Aug 21, 2023
What Is the Average Stock Market Return?
A stock market return refers to the percentage increase or decrease in the value of investments in the stock market over a specific period.
|What’s the average stock market return?|
Historically, the average stock market return is about 10% per year as measured by the S&P 500 stock market index.
While this number can give you a general sense of how the stock market may perform over time, additional context is helpful for understanding what it means for your investments.
First, keep in mind that the S&P 500 is a market index, not the stock market itself. It tracks the prices of the 500 largest U.S. companies, which make up 80% of the stock market’s total value. That’s why it’s considered a useful guide for tracking the performance of the stock market overall.
Second, remember that the average stock market return is just that: an average of the market’s performance over many years. In any specific year, you’ll likely see a higher or lower return than the average. The value of your assets will also be impacted by inflation, the period of time your investment is in the stock market, and what assets you’ve invested in.
It’s very difficult to predict exactly what your expected return will be in any given year. It’s even more difficult to predict the performance of a single investment. But if you’re investing for the long term, the average stock market rate of return can give you a sense of how you might expect your stock portfolio to perform over time.
How are stock market returns measured?
Stock market indexes are commonly used to understand the stock market and its performance. In addition to the S&P 500, investors commonly look to the Dow Jones Industrial Average, which looks at 30 firms across industries, and the NASDAQ Composite, which looks at over 3,700 stocks listed on the NASDAQ exchanges, to judge market performance. These indexes reflect slightly different average rates of return because they each evaluate different collections of stock prices.
Average 5, 10, 20, and 30-year S&P 500 returns
If you look at the S&P 500’s historical annual returns by year, you’ll see that there’s quite a bit of variation from year to year. The last five years are a good example of why the average stock market return may not be a reliable indicator of market performance for any single year. For instance, 2022 brought a 19.44% decrease in performance, but 2021 saw a 26.89% increase. This is why the annualized return, which is the average return over a period of time, can be a more useful way to gain insight into the bigger picture of average stock market returns.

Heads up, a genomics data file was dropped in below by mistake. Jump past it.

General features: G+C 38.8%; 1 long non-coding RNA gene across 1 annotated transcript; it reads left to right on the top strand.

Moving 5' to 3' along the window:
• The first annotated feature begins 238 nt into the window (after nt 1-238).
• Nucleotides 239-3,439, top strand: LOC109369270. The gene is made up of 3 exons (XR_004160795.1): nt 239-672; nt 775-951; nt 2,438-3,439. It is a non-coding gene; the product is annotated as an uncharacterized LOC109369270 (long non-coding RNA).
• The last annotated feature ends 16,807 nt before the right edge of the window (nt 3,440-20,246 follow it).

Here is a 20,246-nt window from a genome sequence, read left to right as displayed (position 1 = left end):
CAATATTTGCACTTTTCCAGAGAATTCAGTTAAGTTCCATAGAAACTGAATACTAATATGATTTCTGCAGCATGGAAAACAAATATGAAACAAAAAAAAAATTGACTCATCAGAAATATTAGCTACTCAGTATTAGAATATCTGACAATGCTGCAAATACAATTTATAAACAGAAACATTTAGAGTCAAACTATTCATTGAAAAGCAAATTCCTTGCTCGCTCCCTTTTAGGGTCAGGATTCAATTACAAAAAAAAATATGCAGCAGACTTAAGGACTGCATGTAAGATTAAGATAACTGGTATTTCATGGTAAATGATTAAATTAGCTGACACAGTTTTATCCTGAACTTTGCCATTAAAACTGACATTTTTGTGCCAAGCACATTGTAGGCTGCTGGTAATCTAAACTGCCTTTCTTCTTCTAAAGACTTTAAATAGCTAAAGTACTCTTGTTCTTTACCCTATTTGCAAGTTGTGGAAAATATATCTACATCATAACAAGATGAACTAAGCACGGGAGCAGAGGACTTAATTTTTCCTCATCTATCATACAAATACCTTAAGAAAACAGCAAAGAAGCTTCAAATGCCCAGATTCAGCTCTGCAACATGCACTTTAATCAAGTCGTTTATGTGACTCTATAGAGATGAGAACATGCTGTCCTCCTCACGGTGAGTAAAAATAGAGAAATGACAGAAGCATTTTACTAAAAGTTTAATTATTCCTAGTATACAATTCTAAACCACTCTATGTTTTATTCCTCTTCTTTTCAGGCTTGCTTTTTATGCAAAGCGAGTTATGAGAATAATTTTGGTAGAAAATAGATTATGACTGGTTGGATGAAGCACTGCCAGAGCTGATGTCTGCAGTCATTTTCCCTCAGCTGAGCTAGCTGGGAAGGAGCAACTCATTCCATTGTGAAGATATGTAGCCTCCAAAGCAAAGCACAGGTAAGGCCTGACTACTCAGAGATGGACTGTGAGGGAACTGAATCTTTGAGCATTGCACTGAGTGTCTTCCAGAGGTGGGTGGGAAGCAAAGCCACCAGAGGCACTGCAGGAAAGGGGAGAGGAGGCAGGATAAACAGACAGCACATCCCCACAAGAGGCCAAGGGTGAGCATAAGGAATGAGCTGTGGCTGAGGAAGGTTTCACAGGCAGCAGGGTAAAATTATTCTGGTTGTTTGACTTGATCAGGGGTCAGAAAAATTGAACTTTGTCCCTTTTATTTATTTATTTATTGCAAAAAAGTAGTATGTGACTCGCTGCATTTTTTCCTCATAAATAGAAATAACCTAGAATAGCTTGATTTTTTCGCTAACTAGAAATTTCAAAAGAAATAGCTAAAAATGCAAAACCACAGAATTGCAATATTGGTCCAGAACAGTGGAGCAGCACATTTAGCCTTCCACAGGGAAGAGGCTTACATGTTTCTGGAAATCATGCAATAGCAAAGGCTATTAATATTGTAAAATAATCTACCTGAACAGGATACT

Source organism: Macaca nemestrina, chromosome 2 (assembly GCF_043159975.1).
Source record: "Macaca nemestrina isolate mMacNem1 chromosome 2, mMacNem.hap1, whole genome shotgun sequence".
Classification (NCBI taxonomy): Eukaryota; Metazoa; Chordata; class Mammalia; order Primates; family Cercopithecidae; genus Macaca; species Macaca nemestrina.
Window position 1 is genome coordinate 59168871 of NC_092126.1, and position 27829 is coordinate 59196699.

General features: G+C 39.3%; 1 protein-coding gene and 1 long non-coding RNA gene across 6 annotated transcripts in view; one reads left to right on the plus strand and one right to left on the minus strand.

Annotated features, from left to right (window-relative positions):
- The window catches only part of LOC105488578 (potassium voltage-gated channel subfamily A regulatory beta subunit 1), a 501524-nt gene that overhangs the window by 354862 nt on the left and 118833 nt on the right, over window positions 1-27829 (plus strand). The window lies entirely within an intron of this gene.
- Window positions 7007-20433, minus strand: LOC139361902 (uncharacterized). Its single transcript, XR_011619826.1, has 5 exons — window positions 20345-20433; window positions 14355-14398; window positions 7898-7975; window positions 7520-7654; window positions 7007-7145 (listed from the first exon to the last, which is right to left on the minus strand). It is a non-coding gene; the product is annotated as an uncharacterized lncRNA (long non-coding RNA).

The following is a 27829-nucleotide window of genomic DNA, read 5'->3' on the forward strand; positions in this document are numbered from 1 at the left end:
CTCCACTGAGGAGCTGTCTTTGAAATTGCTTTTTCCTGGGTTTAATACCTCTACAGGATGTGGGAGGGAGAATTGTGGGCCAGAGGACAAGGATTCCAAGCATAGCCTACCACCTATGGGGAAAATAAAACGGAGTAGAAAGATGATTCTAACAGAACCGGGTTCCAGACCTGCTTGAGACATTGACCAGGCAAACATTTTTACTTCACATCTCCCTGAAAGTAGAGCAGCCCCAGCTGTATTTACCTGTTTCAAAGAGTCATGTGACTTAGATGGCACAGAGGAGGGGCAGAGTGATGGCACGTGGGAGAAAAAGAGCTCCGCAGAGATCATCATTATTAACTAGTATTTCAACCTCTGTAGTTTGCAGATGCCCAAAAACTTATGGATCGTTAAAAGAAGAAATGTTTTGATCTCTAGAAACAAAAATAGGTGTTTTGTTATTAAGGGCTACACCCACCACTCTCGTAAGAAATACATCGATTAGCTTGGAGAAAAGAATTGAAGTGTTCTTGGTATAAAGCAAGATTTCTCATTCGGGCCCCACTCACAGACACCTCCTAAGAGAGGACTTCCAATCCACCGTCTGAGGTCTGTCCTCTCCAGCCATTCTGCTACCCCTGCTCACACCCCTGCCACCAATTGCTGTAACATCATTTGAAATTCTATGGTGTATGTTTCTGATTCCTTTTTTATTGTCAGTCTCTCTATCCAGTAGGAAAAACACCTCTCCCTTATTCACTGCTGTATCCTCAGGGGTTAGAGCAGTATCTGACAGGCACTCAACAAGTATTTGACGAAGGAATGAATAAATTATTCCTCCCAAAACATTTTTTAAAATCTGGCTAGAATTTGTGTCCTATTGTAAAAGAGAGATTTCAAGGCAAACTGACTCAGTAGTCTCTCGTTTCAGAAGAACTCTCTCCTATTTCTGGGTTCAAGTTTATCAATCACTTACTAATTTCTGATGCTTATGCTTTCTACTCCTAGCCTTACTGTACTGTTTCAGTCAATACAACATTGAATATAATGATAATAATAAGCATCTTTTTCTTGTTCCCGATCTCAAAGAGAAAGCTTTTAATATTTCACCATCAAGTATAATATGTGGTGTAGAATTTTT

|Period (start of year to end of 2022)||Average annual S&P 500 returns|
|5 years (2018-2022)||7.51%|
|10 years (2013-2022)||10.41%|
|20 years (2003-2022)||7.64%|
|30 years (1993-2022)||7.52%|
Factors that impact the stock market
Historically, the stock market has gone up in more years than it’s gone down. But the market’s performance is impacted by a number of factors in any given time period, including:
- Supply and demand
- The state of the economy
- Interest rates
- Major world events like wars, unrest, and natural disasters
- Fluctuations in consumer spending
The stock market goes through a natural cycle of bear markets, which are market downturns, and bull markets, when returns tend to trend upward. Investors commonly watch these factors to recognize trends and attempt to predict potential market-wide performance. People might also watch these same factors on a micro level, focusing on how they may impact a particular business or sector they invest in.
Average stock market returns and inflation
A 10% return on your investments won’t necessarily mean a 10% increase in the real-world value of your earnings. This is because inflation can cut into your money’s buying power. For example, the average inflation rate over the last 62 years was 3.8% per year. So, on average, an item that cost $100 in 1960 would cost about $1,004 in 2022.